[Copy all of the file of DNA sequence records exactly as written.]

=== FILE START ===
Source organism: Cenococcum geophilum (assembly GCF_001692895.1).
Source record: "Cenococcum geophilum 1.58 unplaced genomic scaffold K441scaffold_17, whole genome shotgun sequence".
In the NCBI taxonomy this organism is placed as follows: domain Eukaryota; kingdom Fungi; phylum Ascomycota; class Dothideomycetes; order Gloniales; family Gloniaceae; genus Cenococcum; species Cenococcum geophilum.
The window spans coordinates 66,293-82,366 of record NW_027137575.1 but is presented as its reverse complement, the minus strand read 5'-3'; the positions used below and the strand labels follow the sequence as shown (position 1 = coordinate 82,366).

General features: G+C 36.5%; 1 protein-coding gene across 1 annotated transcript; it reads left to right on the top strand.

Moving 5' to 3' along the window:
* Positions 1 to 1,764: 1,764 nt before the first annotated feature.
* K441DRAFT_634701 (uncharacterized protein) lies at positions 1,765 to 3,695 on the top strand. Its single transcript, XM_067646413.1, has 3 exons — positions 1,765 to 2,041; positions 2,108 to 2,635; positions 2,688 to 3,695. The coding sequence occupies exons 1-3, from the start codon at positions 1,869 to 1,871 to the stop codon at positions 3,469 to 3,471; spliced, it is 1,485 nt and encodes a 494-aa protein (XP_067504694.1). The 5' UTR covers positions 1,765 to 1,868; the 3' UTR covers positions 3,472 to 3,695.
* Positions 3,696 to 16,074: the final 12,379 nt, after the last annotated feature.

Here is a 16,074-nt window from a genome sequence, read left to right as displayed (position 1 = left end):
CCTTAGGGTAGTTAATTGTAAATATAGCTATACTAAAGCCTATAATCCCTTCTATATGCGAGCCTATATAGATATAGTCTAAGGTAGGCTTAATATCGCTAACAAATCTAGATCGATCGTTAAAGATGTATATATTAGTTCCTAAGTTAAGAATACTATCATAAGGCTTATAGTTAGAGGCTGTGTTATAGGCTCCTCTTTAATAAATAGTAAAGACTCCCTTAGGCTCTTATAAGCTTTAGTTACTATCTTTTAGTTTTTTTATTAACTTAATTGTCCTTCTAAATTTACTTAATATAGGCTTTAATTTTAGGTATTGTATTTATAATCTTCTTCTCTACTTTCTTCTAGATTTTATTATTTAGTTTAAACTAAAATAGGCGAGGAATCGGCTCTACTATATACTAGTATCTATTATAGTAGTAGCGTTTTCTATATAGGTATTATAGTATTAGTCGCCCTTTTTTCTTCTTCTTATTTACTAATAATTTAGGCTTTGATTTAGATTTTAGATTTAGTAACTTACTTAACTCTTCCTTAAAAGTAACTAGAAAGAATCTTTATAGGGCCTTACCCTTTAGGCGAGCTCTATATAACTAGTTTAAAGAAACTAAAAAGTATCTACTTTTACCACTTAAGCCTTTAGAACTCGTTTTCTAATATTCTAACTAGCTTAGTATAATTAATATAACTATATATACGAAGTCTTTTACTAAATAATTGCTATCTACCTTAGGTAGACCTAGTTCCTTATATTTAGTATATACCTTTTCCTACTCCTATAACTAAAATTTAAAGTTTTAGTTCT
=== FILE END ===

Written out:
Source organism: Cenococcum geophilum (assembly GCF_001692895.1).
Source record: "Cenococcum geophilum 1.58 unplaced genomic scaffold K441scaffold_17, whole genome shotgun sequence".
In the NCBI taxonomy this organism is placed as follows: domain Eukaryota; kingdom Fungi; phylum Ascomycota; class Dothideomycetes; order Gloniales; family Gloniaceae; genus Cenococcum; species Cenococcum geophilum.
The window spans coordinates 66,293-82,366 of record NW_027137575.1 but is presented as its reverse complement, the minus strand read 5'-3'; the positions used below and the strand labels follow the sequence as shown (position 1 = coordinate 82,366).

General features: G+C 36.5%; 1 protein-coding gene across 1 annotated transcript; it reads left to right on the top strand.

Moving 5' to 3' along the window:
* Positions 1 to 1,764: 1,764 nt before the first annotated feature.
* K441DRAFT_634701 (uncharacterized protein) lies at positions 1,765 to 3,695 on the top strand. Its single transcript, XM_067646413.1, has 3 exons — positions 1,765 to 2,041; positions 2,108 to 2,635; positions 2,688 to 3,695. The coding sequence occupies exons 1-3, from the start codon at positions 1,869 to 1,871 to the stop codon at positions 3,469 to 3,471; spliced, it is 1,485 nt and encodes a 494-aa protein (XP_067504694.1). The 5' UTR covers positions 1,765 to 1,868; the 3' UTR covers positions 3,472 to 3,695.
* Positions 3,696 to 16,074: the final 12,379 nt, after the last annotated feature.

Here is a 16,074-nt window from a genome sequence, read left to right as displayed (position 1 = left end):
CCTTAGGGTAGTTAATTGTAAATATAGCTATACTAAAGCCTATAATCCCTTCTATATGCGAGCCTATATAGATATAGTCTAAGGTAGGCTTAATATCGCTAACAAATCTAGATCGATCGTTAAAGATGTATATATTAGTTCCTAAGTTAAGAATACTATCATAAGGCTTATAGTTAGAGGCTGTGTTATAGGCTCCTCTTTAATAAATAGTAAAGACTCCCTTAGGCTCTTATAAGCTTTAGTTACTATCTTTTAGTTTTTTTATTAACTTAATTGTCCTTCTAAATTTACTTAATATAGGCTTTAATTTTAGGTATTGTATTTATAATCTTCTTCTCTACTTTCTTCTAGATTTTATTATTTAGTTTAAACTAAAATAGGCGAGGAATCGGCTCTACTATATACTAGTATCTATTATAGTAGTAGCGTTTTCTATATAGGTATTATAGTATTAGTCGCCCTTTTTTCTTCTTCTTATTTACTAATAATTTAGGCTTTGATTTAGATTTTAGATTTAGTAACTTACTTAACTCTTCCTTAAAAGTAACTAGAAAGAATCTTTATAGGGCCTTACCCTTTAGGCGAGCTCTATATAACTAGTTTAAAGAAACTAAAAAGTATCTACTTTTACCACTTAAGCCTTTAGAACTCGTTTTCTAATATTCTAACTAGCTTAGTATAATTAATATAACTATATATACGAAGTCTTTTACTAAATAATTGCTATCTACCTTAGGTAGACCTAGTTCCTTATATTTAGTATATACCTTTTCCTACTCCTATAACTAAAATTTAAAGTTTTAGTTCT